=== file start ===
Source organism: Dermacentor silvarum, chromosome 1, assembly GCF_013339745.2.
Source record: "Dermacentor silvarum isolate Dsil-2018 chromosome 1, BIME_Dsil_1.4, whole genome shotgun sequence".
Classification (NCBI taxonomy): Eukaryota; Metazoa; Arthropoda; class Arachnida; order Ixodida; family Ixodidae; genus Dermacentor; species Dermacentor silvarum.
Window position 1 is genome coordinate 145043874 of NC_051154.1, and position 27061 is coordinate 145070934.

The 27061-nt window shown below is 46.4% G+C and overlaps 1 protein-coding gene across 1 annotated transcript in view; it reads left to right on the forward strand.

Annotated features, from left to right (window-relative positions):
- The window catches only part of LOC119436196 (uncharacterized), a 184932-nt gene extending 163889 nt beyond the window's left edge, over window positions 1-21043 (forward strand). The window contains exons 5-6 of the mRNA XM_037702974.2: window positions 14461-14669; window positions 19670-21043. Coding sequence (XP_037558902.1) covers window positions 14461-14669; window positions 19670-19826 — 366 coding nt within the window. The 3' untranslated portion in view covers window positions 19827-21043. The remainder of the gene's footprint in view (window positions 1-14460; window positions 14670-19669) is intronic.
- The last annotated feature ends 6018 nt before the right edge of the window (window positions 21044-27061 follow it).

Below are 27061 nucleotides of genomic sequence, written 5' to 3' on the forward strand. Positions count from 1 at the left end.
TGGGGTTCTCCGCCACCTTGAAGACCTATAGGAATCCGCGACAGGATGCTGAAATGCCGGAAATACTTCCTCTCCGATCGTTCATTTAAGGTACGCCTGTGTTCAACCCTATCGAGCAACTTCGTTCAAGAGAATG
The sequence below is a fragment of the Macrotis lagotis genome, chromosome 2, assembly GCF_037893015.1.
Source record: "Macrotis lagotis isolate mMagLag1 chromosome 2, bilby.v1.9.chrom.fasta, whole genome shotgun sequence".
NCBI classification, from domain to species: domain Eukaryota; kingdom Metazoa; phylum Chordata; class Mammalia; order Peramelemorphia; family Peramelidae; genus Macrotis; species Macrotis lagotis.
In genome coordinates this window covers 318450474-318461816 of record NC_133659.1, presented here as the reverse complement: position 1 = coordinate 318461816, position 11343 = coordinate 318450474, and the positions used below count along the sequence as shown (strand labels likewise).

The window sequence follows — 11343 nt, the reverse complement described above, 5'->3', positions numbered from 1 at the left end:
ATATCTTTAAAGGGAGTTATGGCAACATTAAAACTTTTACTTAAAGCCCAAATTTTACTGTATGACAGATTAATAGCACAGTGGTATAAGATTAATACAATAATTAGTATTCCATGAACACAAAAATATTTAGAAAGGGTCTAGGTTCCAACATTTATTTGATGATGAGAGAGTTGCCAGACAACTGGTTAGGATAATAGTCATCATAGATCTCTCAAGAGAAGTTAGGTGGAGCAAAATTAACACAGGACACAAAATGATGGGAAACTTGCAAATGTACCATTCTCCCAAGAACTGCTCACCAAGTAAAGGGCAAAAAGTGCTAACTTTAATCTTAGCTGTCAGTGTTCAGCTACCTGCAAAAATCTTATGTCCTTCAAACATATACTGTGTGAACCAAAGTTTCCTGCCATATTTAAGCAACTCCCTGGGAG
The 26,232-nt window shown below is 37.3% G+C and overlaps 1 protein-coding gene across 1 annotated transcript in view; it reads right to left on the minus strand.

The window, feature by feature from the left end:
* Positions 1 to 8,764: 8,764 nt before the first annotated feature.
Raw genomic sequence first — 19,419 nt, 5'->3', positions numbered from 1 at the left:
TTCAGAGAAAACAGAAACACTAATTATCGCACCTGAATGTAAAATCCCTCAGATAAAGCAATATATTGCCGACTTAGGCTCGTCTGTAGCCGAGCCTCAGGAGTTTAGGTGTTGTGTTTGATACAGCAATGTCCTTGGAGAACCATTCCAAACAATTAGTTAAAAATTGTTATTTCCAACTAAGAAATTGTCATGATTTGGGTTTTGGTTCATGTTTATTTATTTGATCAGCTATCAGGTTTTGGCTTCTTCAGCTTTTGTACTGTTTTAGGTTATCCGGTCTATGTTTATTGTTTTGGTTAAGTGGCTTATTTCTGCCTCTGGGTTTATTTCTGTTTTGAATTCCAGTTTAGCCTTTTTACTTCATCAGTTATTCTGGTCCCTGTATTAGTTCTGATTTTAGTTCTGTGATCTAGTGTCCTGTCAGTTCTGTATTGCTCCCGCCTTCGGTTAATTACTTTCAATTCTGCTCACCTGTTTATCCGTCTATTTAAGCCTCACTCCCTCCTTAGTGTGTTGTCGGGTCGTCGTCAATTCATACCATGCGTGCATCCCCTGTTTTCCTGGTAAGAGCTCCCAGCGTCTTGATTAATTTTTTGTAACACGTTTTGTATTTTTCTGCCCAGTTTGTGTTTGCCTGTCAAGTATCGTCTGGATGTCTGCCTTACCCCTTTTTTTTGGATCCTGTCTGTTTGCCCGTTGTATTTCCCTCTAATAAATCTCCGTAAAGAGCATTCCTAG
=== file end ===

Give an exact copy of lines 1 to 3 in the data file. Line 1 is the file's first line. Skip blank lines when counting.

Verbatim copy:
Source organism: Dermacentor silvarum, chromosome 1, assembly GCF_013339745.2.
Source record: "Dermacentor silvarum isolate Dsil-2018 chromosome 1, BIME_Dsil_1.4, whole genome shotgun sequence".
Classification (NCBI taxonomy): Eukaryota; Metazoa; Arthropoda; class Arachnida; order Ixodida; family Ixodidae; genus Dermacentor; species Dermacentor silvarum.